Dr. Michael Cohen

During his PhD, Michael investigated the phenomenon of patterning by cell-to-cell communication (Supervisors:  Dr. Buzz Baum and Dr. Mark Miodownik). In a brief description of his research he tells us that:

"My research is on how patterns of differentiated cells are able form in developing multicellular organisms in a robust way.    After conducting a fairly abstract study into this problem using cellular automata techniques derived from computer science my research has focused on a problem involving the spacing of microchaete bristles in drosophila flies.  This patterning process has been attributed to lateral inhibition produced by the interaction of the transmembrane signalling proteins Delta and Notch.  My work has been to develop a computational model in which filopodia, observed in the basal layer of the epithelium, carry the Delta signalling protein, across multiple cell distances. "

Michael used a computational model to demonstrate the viability of long range signalling through a dynamic network of filopodia, observed in the basal layer of the epithelium. In-vivo experiments confirmed that when filopodia lengths are effected by mutations the pattern spacing reduces in accordance with the model.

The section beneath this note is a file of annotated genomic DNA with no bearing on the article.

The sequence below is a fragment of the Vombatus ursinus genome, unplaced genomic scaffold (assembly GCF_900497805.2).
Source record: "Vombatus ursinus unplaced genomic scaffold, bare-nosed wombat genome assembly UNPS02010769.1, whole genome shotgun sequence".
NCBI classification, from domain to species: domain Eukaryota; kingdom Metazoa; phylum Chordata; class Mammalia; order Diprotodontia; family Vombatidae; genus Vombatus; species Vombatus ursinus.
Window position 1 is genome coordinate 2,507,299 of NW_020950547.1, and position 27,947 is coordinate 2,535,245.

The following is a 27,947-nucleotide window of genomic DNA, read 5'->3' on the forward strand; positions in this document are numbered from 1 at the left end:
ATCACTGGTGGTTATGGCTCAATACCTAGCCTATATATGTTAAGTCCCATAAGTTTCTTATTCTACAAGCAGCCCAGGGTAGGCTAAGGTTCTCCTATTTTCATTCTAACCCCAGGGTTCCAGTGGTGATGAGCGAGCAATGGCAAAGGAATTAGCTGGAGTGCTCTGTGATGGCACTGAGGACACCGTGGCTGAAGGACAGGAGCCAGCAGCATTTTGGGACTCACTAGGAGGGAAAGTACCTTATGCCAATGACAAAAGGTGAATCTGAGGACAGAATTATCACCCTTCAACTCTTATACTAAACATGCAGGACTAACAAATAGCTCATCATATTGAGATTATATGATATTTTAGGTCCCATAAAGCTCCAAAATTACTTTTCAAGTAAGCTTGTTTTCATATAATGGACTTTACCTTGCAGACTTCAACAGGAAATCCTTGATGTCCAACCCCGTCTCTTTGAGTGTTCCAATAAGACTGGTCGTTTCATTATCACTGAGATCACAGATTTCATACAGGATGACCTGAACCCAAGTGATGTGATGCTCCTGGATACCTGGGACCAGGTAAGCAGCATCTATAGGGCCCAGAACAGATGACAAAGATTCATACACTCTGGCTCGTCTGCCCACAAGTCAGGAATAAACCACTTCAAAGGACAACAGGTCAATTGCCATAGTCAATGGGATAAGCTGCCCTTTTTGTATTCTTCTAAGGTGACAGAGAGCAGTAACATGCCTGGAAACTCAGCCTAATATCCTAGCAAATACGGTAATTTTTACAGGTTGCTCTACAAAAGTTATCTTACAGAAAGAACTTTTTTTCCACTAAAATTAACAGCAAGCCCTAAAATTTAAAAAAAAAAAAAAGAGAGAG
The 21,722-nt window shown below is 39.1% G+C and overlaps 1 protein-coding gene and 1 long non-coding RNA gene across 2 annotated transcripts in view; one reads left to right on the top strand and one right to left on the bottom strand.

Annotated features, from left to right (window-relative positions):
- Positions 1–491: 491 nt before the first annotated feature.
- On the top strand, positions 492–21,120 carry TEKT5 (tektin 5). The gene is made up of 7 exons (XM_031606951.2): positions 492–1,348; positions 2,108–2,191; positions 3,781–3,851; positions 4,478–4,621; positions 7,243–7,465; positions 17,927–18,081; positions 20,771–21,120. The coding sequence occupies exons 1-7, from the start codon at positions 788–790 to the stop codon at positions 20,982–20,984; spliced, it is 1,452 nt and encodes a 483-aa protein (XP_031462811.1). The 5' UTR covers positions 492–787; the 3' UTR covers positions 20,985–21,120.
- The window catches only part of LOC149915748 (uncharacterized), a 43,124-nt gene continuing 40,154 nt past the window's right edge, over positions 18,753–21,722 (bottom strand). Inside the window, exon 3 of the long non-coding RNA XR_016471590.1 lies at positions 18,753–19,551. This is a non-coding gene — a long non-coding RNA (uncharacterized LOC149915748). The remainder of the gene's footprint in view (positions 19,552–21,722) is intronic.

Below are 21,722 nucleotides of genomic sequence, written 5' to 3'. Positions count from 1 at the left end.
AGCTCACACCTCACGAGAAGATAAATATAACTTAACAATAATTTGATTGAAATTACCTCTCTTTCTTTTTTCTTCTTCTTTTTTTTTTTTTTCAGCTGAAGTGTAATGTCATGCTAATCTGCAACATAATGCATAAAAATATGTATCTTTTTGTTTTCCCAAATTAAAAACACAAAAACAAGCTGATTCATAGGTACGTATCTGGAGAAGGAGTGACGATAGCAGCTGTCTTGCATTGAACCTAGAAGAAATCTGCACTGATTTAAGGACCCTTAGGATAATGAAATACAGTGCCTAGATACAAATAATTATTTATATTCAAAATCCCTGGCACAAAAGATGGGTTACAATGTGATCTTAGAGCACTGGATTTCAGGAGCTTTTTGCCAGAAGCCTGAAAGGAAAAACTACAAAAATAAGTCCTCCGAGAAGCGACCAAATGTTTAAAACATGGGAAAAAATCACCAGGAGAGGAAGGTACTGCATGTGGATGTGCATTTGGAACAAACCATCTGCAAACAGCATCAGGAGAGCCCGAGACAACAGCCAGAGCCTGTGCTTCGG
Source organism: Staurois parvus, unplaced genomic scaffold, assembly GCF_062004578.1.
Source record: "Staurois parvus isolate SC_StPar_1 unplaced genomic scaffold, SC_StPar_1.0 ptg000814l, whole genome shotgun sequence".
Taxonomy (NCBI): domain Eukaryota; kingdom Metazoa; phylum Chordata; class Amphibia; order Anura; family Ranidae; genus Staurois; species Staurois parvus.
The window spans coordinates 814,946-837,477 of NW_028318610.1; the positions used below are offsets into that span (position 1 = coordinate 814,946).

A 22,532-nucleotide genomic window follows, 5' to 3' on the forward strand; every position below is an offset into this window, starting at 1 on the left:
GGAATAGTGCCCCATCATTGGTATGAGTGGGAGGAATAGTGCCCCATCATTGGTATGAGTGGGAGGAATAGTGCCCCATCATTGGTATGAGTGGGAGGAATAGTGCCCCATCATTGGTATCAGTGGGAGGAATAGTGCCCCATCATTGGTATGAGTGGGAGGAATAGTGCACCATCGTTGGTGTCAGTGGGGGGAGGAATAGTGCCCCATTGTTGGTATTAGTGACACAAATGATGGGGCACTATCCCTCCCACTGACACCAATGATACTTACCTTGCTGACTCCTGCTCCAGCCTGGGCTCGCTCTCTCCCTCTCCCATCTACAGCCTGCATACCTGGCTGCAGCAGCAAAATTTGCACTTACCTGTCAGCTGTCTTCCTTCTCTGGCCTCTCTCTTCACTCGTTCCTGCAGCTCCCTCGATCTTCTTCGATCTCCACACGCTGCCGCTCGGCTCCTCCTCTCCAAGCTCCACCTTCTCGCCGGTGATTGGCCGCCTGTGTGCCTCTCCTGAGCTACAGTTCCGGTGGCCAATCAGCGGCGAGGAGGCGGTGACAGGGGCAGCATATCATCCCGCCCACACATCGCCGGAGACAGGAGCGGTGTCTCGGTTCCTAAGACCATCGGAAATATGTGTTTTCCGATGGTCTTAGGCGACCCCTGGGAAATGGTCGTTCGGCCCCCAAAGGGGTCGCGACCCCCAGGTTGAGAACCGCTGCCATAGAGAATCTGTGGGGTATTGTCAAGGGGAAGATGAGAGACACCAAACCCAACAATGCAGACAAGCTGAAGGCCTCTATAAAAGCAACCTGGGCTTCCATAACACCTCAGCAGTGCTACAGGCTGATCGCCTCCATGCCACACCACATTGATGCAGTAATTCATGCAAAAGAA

In his work, the behaviour of simple asynchronous cellular automata was analysed. A set of rules were  identified whose emergent behaviour was similar to the lateral inhibition patterning process established by the Delta-Notch signalling system. Among these rules a particular subset were found to produce patterns that adjust their spacing, over the course of their development, towards a more ordered and densely packed state. A re-examination of the Delta-Notch signalling model revealed that this type of packing optimisation could take place with either dynamic filopodial signalling, or as an alternative, transient Delta signalling at each cell. Under certain parameter regimes the patterns become more densely packed over time, whilst maintaining a minimum zone of inhibition around each Delta expressing cell. Michael also used the asynchronous CA  to demonstrate how stripes can be formed by cell-to-cell signalling and optimised, under certain conditions, so that they align in a single direction. He presented this as a possible novel alternative to the reaction-diffusion mechanism that is commonly used to model the patterning of spots and stripes.

Michael Cohen


Page last modified on 26 aug 10 20:45